Saturday, 2 September 2023

Velocette KTTs 55 and 305: Girder Forks

With the hubs away with my wheel builder and the patterns for various small parts at the foundry it was time to turn attention to another major part of the chassis, namely the forks.

I am quite accustomed to working on girder forks and apart from a couple of 1960s Velocettes all of the bikes that I’ve restored and most that I’ve owned in recent years have girders. However, the restorative work that I have done has been limited to making new spindles, re-bushing and sorting out friction dampers.

Luckily, I have 3 good sets of fork blades - 2 that belong to the KTTs and the other for the cammy special.

and 2 sets of steering columns (part # 12F) and top clip (part # 8F) parts. “Top clip” is Velocette terminology used in their original parts book and we would now usually refer to this as the “top yoke”.

but I was missing a steering column, top yoke and links for the cammy special.

Casting patterns for the links had already been made and were at the foundry (see here)  but I was still missing the other 2 components. These are not easy-to-find parts and so an alternative plan was needed.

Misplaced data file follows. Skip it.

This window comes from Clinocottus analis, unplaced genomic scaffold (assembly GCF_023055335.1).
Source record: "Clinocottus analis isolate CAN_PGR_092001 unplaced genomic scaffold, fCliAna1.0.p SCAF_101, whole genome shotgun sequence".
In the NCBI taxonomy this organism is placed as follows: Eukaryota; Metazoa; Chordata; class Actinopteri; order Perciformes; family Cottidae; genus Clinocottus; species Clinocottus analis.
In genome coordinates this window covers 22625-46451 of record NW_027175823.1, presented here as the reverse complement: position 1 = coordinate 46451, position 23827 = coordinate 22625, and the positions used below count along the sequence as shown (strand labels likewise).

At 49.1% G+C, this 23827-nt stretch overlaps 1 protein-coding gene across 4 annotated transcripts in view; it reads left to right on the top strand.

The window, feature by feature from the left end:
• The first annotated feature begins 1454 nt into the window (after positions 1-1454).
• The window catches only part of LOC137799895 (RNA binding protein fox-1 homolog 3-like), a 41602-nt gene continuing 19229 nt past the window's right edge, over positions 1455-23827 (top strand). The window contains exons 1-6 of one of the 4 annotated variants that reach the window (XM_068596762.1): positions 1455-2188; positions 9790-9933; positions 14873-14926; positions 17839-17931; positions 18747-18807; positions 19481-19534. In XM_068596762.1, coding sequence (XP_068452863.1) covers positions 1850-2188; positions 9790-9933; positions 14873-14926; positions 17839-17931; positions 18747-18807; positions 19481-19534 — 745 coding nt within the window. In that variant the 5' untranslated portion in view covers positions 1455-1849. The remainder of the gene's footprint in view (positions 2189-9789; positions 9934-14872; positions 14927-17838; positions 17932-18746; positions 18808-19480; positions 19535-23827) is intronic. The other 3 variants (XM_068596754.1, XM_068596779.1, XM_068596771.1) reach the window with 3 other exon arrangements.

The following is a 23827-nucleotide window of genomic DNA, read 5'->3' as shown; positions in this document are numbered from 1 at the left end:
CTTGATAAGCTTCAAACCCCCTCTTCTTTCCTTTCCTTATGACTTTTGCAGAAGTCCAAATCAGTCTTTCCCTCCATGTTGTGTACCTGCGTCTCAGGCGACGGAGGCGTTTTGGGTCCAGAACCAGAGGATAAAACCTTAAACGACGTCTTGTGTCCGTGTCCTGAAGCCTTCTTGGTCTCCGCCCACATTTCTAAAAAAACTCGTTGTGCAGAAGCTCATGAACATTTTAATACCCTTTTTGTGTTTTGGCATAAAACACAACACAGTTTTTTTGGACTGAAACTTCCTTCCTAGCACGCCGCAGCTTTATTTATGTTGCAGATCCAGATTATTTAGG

A search on Ebay UK found that fabricators in India are making these parts …but not for early Velocettes. However, I did find a column and a top yoke for an Ariel Red Hunter that were listed with their important dimensions and that I believed could be suitably modified. I had been pleased with the petrol tanks that I have had from India in the past (see here) and so I ordered the girder fork bits. This is what arrived a few weeks later.

The manufacture could best be described as “agricultural”, however the parts appear to be quite strongly made and I found the materials - steel stem and cast iron top and bottom to be good quality on subsequent machining.

A lot of modifications were needed to make them fit the Velo. In no particular order:

      -     The stem diameter was slightly too large (ID/OD on the Velo is 0.75”/1” whereas the Ariel stem is 0.875”/1.125”) and would not fit through the headstock

 -     The bottom was too wide for the fork blades and would need reducing. It would also need bushing.

 -     The top yoke was too narrow for the fork blades and would need both extending and bushing